This study came to address one significant issue related to quality of health care services, and in particular, examines one core component in patients safety in health care setting; medication error. The study emphasizes the nurses’ perception for factors contribute to medication administration errors. The study found that nurses perceived that factor related to communication with physicians and staffing issues are the main proposed reasons for medication administration errors at the Saudi hospital setting. Findings of this study agree with previous international ones [9, 10] who found that nurses communication and communication in health care settings among staff is significant factors that contribute to medication errors. For example, Kim and colleagues [7] reported that verbal orders of physicians have been reported as one significant reason for medication administration among nurses. However, Taxis and Barber [11] found that most common cause for medication errors among nurse is the deliberate violation for guidelines rather than written documents, and that nurses’ lack of perceived risk and poor role model were other factors. Franklin [5] has emphasized documentation process and appropriate communication among nurses as prequisite competency standard for administering medications.

Although medication packaging factors has been slightly perceived as reason for MAE, however; the results do not agree with report from international studies who found that medication packaging is one significant factor [9]. This issue has also been addressed by Taxis and Barber [12] who found that causes of medication error mostly occurred when medication preparation or administration involve uncommon procedures and lack of knowledge among nurses. This infers that nurses’ information and knowledge about the medication, and the ability to comprehend and follow the guidelines for medication administration considered a cornerstone for medication administration safety. This requires that manufacturers implement measures to safeguard the consumption of misread medications due to similarity in names, packaging, and appearance. On the other hand, as related to nurses staffing, the findings from this study correspond with previous ones that high ratio of patients /nurse was perceived by nurses as the reason for medication errors [6]. In regards to pharmacy processes that have not been perceived by nurses in this study as one significant reason for medication error, the results support previous ones [2] that pharmacy factors are not considered among those factors that may contribute to medication error at health care settings. One limitation for this study is that the study targeted nurses only, while targeting all health professionals at the hospital setting might be more informative and add to our understanding.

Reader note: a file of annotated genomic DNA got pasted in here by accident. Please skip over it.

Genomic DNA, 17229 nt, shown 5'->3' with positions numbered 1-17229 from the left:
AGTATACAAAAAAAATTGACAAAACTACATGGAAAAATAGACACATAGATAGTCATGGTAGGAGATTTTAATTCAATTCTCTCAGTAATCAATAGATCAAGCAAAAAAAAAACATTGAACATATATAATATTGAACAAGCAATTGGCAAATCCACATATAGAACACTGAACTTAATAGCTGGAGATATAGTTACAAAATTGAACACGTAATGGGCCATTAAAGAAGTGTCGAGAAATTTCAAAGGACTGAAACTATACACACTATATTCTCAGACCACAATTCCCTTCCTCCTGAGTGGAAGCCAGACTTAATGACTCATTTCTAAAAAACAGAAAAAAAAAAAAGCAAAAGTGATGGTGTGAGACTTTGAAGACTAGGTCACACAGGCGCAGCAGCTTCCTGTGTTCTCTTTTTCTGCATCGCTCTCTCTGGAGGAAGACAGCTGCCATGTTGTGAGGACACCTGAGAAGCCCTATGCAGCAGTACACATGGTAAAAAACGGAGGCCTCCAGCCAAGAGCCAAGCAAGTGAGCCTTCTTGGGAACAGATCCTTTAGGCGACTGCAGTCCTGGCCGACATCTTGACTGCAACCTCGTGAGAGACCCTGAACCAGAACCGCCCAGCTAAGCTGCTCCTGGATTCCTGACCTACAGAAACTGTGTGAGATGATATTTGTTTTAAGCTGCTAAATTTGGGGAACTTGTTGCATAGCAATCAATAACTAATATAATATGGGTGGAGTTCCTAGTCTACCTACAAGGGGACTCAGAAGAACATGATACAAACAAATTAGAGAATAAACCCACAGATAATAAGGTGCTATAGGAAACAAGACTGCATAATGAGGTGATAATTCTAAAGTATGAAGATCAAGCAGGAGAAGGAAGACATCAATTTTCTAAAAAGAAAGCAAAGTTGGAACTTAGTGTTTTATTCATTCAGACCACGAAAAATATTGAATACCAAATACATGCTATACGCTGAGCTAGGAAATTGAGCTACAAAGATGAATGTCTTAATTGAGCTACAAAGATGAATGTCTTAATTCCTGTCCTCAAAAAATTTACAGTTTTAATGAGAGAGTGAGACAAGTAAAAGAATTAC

5. Conclusion

In conclusion, this study found that communication, unclear medication orders, workload and medication pancakes were the main factors associate with MAE. Nurses’ experiences and age also found to be inversely related to prevalence of MEA. Nurses also reported that they do not receive enough in-service education related to medication administration and new medication in the field. The study also emphasized the role of workload and following medication guideline to prevent errors and improve patients’ safety healthcare services. It is undisputable that medication administration errors occur. Solutions and strategies cannot be drawn out without recognizing and considering the underlying reasons behind the problem of MAES. This issue will continue to persist and the safety of patients will continue to be jeopardized unless effective interventions carried out. The findings in this study provide evidence that communication with physicians, staffing and not receiving appropriate education about new medication are significant factors that contribute to medication administration errors at Saudi health care settings. While, factors related to administration and medication package had minor roles in medication errors. This infers that nurses’ information and knowledge about the medication, and the ability to comprehend and follow the guidelines for medication administration considered a cornerstone for medication administration safety. Quality of care and policy maker officers needs to adopt effective interventions and develop programs to enhance medication administration accuracy and overcome factors that contribute to medication errors. Such efforts should target communication pattern among the hospital staff (nurses, physicians and pharmacy personnel), and enhancing nurses’ knowledge and competency in medication administration. A follow-up studies that include in-depth interviews across the organization should be conducted to find out other underlying reasons why MAES continue to occur.